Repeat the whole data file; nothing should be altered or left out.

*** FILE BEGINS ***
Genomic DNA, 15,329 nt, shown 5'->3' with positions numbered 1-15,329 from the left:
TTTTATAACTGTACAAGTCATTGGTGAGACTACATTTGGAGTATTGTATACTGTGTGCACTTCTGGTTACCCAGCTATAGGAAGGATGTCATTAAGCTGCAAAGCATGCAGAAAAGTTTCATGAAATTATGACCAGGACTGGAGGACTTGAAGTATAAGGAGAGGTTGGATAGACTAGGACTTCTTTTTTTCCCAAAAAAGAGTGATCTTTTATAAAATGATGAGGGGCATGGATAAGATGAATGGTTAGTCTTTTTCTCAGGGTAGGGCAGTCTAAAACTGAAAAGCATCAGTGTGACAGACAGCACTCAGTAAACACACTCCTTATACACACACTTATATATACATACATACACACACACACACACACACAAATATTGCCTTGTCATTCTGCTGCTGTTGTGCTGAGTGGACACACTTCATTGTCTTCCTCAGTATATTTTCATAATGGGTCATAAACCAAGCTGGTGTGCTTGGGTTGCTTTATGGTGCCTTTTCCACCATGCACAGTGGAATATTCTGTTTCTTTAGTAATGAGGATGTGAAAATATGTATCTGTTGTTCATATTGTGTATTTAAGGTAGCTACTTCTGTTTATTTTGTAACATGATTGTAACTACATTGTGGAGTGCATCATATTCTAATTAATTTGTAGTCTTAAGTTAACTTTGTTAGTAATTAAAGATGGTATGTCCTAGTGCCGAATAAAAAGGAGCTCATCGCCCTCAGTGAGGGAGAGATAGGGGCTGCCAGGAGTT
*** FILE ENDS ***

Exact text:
Genomic DNA, 15,329 nt, shown 5'->3' with positions numbered 1-15,329 from the left:
TTTTATAACTGTACAAGTCATTGGTGAGACTACATTTGGAGTATTGTATACTGTGTGCACTTCTGGTTACCCAGCTATAGGAAGGATGTCATTAAGCTGCAAAGCATGCAGAAAAGTTTCATGAAATTATGACCAGGACTGGAGGACTTGAAGTATAAGGAGAGGTTGGATAGACTAGGACTTCTTTTTTTCCCAAAAAAGAGTGATCTTTTATAAAATGATGAGGGGCATGGATAAGATGAATGGTTAGTCTTTTTCTCAGGGTAGGGCAGTCTAAAACTGAAAAGCATCAGTGTGACAGACAGCACTCAGTAAACACACTCCTTATACACACACTTATATATACATACATACACACACACACACACACACAAATATTGCCTTGTCATTCTGCTGCTGTTGTGCTGAGTGGACACACTTCATTGTCTTCCTCAGTATATTTTCATAATGGGTCATAAACCAAGCTGGTGTGCTTGGGTTGCTTTATGGTGCCTTTTCCACCATGCACAGTGGAATATTCTGTTTCTTTAGTAATGAGGATGTGAAAATATGTATCTGTTGTTCATATTGTGTATTTAAGGTAGCTACTTCTGTTTATTTTGTAACATGATTGTAACTACATTGTGGAGTGCATCATATTCTAATTAATTTGTAGTCTTAAGTTAACTTTGTTAGTAATTAAAGATGGTATGTCCTAGTGCCGAATAAAAAGGAGCTCATCGCCCTCAGTGAGGGAGAGATAGGGGCTGCCAGGAGTT